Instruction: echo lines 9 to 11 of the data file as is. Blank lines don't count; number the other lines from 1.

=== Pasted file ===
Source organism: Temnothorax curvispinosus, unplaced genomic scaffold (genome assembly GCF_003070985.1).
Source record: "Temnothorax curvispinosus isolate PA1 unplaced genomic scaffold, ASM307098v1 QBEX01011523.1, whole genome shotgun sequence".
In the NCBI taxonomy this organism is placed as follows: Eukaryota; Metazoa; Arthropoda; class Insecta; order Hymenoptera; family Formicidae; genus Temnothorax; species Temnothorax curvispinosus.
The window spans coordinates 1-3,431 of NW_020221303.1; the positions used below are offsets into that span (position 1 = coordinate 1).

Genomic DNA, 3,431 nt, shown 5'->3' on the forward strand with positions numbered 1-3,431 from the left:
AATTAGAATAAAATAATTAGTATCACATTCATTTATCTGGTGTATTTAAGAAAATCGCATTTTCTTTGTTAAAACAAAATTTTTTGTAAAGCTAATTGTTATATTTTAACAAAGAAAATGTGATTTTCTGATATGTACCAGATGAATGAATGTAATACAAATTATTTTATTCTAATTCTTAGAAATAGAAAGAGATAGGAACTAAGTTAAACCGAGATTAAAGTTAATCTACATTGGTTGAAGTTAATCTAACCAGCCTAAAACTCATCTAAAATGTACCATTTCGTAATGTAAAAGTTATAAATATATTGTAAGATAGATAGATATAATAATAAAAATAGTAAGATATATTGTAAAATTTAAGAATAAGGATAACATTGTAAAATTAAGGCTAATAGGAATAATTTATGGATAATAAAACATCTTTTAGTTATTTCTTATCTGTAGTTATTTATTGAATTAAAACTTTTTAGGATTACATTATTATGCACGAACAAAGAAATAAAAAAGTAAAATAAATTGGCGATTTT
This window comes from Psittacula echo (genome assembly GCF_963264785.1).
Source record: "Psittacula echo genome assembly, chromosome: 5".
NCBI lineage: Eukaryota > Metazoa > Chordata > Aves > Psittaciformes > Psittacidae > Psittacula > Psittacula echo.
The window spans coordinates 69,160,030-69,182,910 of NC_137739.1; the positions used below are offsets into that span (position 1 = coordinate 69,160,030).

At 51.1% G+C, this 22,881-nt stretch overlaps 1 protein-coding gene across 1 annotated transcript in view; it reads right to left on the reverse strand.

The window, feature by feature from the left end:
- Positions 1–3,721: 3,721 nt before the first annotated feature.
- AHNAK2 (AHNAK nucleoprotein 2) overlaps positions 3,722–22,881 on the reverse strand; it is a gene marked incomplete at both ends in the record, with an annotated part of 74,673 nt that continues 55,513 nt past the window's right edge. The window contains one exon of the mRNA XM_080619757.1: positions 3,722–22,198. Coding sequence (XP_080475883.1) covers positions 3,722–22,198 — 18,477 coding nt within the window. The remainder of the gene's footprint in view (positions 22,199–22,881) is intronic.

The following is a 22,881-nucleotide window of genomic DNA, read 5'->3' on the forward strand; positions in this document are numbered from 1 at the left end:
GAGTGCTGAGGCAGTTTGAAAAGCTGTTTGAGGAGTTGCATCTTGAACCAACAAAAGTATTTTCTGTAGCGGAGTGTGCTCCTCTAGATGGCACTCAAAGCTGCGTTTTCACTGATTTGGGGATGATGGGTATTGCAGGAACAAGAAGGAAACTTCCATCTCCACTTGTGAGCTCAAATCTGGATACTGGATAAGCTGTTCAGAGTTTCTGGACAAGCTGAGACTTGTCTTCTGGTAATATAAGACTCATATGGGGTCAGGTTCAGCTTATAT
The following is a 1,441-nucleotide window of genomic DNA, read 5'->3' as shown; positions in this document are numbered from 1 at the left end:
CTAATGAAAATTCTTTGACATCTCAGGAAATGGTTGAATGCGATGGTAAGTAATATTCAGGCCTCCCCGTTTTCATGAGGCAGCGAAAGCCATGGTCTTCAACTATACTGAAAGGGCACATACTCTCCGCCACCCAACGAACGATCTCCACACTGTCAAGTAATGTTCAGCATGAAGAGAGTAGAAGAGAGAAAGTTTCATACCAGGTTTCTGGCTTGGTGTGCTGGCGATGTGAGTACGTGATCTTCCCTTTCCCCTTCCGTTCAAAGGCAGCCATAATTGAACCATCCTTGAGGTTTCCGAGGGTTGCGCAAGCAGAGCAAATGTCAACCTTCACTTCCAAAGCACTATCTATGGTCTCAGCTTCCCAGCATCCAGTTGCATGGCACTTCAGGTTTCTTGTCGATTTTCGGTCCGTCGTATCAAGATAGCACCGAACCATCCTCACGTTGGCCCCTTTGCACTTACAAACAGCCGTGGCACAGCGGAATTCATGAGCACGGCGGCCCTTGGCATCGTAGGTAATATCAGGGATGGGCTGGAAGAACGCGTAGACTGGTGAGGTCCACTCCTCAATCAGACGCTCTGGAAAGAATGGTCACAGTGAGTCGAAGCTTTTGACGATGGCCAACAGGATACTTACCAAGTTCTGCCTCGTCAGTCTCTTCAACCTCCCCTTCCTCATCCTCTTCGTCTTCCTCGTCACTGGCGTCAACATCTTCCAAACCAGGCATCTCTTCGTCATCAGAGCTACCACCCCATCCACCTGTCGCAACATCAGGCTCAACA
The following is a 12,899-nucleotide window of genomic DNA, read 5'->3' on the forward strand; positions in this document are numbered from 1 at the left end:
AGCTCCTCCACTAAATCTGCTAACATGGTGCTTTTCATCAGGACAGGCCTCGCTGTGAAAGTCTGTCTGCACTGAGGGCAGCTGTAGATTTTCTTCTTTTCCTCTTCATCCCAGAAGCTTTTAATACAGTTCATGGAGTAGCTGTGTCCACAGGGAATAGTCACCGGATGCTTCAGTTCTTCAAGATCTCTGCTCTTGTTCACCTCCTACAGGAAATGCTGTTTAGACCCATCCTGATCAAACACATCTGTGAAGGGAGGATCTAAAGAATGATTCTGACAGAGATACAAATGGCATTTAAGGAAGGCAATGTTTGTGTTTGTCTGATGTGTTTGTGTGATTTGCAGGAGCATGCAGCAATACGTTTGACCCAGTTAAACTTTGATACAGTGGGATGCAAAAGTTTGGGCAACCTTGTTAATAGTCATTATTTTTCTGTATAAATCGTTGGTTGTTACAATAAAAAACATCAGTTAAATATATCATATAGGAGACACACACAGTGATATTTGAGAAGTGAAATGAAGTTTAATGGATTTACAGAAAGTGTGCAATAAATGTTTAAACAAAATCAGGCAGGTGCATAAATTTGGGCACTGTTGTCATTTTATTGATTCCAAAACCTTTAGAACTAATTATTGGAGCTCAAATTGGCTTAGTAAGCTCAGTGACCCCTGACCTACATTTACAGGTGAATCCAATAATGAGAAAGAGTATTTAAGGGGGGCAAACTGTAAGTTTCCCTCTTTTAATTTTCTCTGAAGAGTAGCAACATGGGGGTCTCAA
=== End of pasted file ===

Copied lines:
NCBI lineage: Eukaryota > Metazoa > Chordata > Aves > Psittaciformes > Psittacidae > Psittacula > Psittacula echo.
The window spans coordinates 69,160,030-69,182,910 of NC_137739.1; the positions used below are offsets into that span (position 1 = coordinate 69,160,030).

At 51.1% G+C, this 22,881-nt stretch overlaps 1 protein-coding gene across 1 annotated transcript in view; it reads right to left on the reverse strand.